Nearly all TV viewers — 97% — watch ad-supported content, according to a recent survey from Hub Entertainment Research, with six in 10 consumers reporting they would prefer an ad-supported platform if it saved them $4 to $5 over an ad-free service. That also goes for a third of the people who told Hub they cannot tolerate TV ads.
For the first time this year, more viewers expressed a preference for services offering tiered plans over exclusively ad-supported or ad-free streaming, according to the Hub study.
“This appears to be good news for formerly ad-free services like Netflix and Disney+ that have gone to tiered services in the past year,” according to Hub.
The providers with the newest ad-supported services got higher marks from subscribers for their ad experience in the study.
Viewers were more engaged with the advertising when they believed the overall ad loads and break lengths were reasonable.
“When consumers are stacking multiple video subscriptions, advertising provides a real benefit,” Mark Loughney, senior sonsultant, Hub Entertainment Research, said in a statement. “Viewers can choose the price points and levels of ads that appeal to them, while they access their preferred content. However, it is essential that video providers do not take advantage of consumers tolerance for ads. By keeping ad loads and commercial breaks within reasonable levels they can count on wins with both subscribers and advertisers.”
Streamers have finally reached peak subscriptions, and savvy consumers are taking advantage of “quick churning” or moving in and out of services, according to a Hub Intel study.
In June, Hub surveyed consumers about their maximum number of video platforms. In the survey, 22% said they didn’t have a maximum number in mind, a third (35%) said they had a maximum, but had not reached it yet; and the biggest segment (43%) said they’re at their maximum number right now. All three groups top out at roughly the same number: seven different sources, across all categories (free and paid, cable and streaming, live and on-demand.)
With streaming, there are no barriers to jumping in and out of subscriptions, and consumers are taking advantage, according to the Hub survey. More than 40% said that they’ve signed up for a subscription just to watch one show, and 42% said they have signed up for a new platform, then dropped it within the first six months.
“Quick churning” is especially common among some of the most important viewer segments: younger viewers and high spenders. Almost 60% of viewers under 25 say they have dropped a new subscription soon after signing up. Viewers who spend the most on TV are also more likely to “quick churn.” More than half of those with four or more paid TV subscriptions have dropped a new one soon after signing on.
The most common reason for quick churn? “I ran out of things to watch.”
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“Victory in the streaming wars had been defined by adding the most subscribers — usually via a firehose of flashy original content,” Jon Giegengack, Hub principal and founder, said in a statement. “As we’re seeing viewers max out on subscriptions and content budgets contract, job No. 1 for streamers will be keeping subs engaged after the show they signed up to see is over.”
Streaming marketers have done a good job of driving awareness, with even the newest platforms boast brand awareness of more than 90%, according to a study from Hub Intel.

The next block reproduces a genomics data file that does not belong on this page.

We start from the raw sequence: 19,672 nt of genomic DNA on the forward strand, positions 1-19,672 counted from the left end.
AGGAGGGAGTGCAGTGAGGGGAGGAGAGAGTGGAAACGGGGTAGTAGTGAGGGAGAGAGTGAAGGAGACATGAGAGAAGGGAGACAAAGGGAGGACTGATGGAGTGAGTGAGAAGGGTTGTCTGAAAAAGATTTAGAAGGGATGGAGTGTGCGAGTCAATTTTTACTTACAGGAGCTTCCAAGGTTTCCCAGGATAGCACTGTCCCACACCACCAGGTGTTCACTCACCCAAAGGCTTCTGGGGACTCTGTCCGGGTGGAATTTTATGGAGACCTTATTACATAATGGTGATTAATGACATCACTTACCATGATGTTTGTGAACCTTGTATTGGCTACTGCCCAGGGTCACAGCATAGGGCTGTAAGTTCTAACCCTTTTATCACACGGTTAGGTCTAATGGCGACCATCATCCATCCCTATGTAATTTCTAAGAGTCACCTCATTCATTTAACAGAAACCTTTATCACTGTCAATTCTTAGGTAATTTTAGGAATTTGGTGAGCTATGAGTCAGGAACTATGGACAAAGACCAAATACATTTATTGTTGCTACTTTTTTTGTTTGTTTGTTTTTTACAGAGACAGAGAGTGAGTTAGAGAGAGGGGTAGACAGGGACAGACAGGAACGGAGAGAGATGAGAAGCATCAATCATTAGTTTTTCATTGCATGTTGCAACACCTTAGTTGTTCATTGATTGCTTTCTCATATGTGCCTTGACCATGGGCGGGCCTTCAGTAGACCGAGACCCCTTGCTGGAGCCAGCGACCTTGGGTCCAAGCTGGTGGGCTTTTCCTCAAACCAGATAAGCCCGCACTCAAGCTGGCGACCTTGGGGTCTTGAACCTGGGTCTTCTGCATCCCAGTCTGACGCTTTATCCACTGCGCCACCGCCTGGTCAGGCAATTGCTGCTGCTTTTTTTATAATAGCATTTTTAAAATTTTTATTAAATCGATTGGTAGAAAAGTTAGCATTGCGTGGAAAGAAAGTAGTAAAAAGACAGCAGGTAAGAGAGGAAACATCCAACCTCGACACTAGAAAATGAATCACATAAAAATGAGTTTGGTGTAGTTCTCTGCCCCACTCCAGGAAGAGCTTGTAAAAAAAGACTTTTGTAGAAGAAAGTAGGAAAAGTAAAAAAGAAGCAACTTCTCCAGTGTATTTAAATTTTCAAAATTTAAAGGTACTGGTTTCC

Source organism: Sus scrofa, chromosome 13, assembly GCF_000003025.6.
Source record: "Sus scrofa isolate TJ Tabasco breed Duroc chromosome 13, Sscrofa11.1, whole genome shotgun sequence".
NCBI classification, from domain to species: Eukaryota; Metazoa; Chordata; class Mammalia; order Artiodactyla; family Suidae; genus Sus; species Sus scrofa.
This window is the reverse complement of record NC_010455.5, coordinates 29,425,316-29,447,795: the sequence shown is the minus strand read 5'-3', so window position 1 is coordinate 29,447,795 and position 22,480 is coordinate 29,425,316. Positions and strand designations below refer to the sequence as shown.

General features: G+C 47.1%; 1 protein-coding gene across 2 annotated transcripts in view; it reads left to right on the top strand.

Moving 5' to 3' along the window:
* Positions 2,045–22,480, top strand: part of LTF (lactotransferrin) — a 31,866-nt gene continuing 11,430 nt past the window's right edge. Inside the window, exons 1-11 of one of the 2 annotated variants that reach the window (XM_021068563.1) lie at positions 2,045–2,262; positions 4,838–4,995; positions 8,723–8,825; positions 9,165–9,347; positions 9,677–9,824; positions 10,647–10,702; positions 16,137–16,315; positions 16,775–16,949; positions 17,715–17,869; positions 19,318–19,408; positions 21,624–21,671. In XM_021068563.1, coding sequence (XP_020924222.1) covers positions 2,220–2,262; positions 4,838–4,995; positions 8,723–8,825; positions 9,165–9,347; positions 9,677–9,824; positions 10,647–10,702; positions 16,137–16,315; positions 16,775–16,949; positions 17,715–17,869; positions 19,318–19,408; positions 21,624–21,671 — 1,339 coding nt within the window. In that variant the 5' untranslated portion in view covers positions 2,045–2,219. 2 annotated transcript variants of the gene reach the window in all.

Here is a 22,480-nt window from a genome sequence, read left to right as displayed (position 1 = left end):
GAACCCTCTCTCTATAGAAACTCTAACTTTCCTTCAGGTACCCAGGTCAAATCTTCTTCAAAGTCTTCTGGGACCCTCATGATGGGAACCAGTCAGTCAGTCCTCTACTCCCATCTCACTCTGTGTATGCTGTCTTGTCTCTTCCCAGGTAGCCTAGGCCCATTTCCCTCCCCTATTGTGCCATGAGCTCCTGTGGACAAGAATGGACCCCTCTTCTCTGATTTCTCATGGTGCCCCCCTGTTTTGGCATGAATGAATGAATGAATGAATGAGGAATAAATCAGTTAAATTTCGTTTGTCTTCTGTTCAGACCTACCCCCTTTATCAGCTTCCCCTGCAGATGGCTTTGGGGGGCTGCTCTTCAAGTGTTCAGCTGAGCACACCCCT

Still, far fewer consumers feel confident they know what makes one SVOD brand different from the others.
In January 2023, 41% of respondents said in the past year they had signed up for a new streaming service just to watch one show (up from 35% in 2021). It’s an even bigger factor among the most valuable demographics: 57% of those under age 35 have signed up to watch one show and among households with kids it’s 54%.
The most common reason that people drop a streaming platform is that they “ran out of things to watch.” Leveraging the brands of key IP is a powerful way to attract viewers, noted Hub. For example, in January 2023, 29% of respondents said they had watched “Yellowstone.” Of those, 70% said they had gone on to watch one or more of the shows related to “Yellowstone” (direct spinoffs or shows promoted as coming from Taylor Sheridan/the creators of “Yellowstone”). Notably, “Yellowstone” can only be watched on cable or Peacock, while all those other shows require a subscription to Paramount +.
“Content has always been king,” said Jon Giegengack, principal and Hub founder, in a statement. “But as the streaming ecosystem gets more crowded, the role of IP branding on which platforms viewers sign up for and keep is more direct than ever. And at a time when mitigating churn has become job one for providers, valuable IP will be more valuable than ever.”
Netflix is still consumers’ service for their favorite shows among streaming services, but others are catching up, according to Hub Entertainment Research’s annual “Conquering Content” survey.
In 2017, Netflix was the undisputed king of originals. Disney + and HBO Max had not yet launched, and only 11% of viewers said their favorite show was on Amazon or Hulu.
In 2021, Netflix still accounted for more viewing of favorites than any other major streaming platform, but its share had fallen, while that of the other “Big 4” had doubled.
“At the end of the day, Netflix still creates more content than anyone else and many still consider it their most indispensable provider,” Jon Giegengack, Hub founder and principal, said in a statement. “But as competitors create more originals (and networks reserve their best shows for their own streaming platforms), the competition for share of mind will get tighter. And that pressure will show up in metrics like lean-in viewing before it appears in subscriber numbers.”